Critical 20: No. 4 Micah Awe

Joe Yeager continues his Critical 20 countdown and now we are down to No. 4.

Like any football team, Texas Tech has several players whose performance will be particularly critical to the squad's success. These players, whether by virtue experience, leadership, importance of the position played, depth concerns, or sheer talent, are especially crucial. They may or not be the best players on the club, but they would be very conspicuous were they to be absent for any reason. In fact, that may be the best way to conceive of the critical players—they are the performers the team could least afford to lose.


With this series, we will take a reverse order look at the Red Raider football players we consider most invaluable.


Micah Awe

6' 0' 205



Arlington, Texas


Scarce in D1 football are 205-pound middle linebackers. Even more rare are D1 football players majoring in petroleum engineering. Texas Tech sophomore and soon-to-be sensation Micah Awe is both. And that makes him a unique player.


Awe played in all 13 games last season, but didn't start any. And statistically, there was nothing special about his performance in 2012. But along with center Jared Kaster, Awe was the only freshman from his recruiting class to avoid a redshirt. That fact alone gives some idea of his talent.


Even though Awe played rather sparingly last season, he was the sort of player who jumped out at you when he was on the field. To begin with, Awe's energy level is off the charts. He plays the game like he's been pumped to the bursting point with hydrogen. Awe flies all over the field and will chase down ball-carriers from behind like a heat-seeking missile. And when he gets to the ball-carrier, he detonates. There is every reason to believe that during the upcoming season Awe will establish himself indisputably as Tech's hardest hitter since Dwayne Slay, a 2005 All American.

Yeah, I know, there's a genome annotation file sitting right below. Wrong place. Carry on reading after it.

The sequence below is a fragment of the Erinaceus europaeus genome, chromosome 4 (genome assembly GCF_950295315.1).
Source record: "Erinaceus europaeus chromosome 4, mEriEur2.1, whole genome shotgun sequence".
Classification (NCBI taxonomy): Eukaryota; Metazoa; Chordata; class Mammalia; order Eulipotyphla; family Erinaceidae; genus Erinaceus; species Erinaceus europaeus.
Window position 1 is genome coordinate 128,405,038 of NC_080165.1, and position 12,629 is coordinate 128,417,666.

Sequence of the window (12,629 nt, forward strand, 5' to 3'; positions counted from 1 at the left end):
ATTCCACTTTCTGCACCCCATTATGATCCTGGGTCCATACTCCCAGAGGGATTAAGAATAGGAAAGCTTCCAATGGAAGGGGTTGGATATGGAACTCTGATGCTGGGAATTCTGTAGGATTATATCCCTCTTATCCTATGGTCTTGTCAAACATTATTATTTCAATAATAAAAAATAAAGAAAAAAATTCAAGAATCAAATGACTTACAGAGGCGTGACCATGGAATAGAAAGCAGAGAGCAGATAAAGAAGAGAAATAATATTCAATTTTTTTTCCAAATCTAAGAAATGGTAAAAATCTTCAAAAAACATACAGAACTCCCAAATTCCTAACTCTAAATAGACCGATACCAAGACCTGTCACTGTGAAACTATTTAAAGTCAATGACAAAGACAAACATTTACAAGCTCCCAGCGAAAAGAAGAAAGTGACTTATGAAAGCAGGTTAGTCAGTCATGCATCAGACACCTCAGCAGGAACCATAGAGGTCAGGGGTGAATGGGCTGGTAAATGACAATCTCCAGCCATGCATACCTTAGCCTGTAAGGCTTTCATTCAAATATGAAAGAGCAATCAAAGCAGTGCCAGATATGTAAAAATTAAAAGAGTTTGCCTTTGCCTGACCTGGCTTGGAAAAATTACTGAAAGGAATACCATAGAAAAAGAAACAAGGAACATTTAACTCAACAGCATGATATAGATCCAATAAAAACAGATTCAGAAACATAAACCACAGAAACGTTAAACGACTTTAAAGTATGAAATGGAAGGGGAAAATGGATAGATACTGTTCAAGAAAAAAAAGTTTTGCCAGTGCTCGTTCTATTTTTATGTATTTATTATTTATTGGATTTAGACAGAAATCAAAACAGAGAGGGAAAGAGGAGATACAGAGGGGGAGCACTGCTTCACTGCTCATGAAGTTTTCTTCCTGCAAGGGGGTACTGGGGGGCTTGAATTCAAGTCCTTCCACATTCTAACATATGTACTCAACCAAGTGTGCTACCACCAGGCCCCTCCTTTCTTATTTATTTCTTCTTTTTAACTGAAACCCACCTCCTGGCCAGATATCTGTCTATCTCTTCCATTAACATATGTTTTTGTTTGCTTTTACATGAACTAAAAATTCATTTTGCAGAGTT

Obviously, Awe brings a load for a linebacker who weighs 15 pounds less than Tech's starting running back. And indeed, defensive coordinator Matt Wallerstedt would like to see Awe carry 220 pounds or more. But at this point, Awe's lack of heft isn't presenting any problems.


Awe simply plays much larger than his weight. He is immensely strong and explosive, and those characteristics make up for his smallness. Awe is also too quick for most backs and linemen to block effectively. Awe need not confront blockers head up when he can simply zip around them to make the tackle. And he certainly did plenty of that during spring scrimmages. Awe was easily one of Tech's most impressive defenders and he earned a starting spot at the MIKE linebacker position ahead of Blake Dees who is no slouch himself.


All that remains for Awe is to convert all of his practice-field potential to game-day performance, and to do it for an entire season. Offenses will test him early and often next season. Coordinators will see a 205-pound true sophomore starting in the heart of the defense and they will go right after him. They will attempt to pound him into the turf. It will be up to Awe to provide so much resistance that offenses are forced to go in another direction. The bet here is that Awe will do just that and then some.

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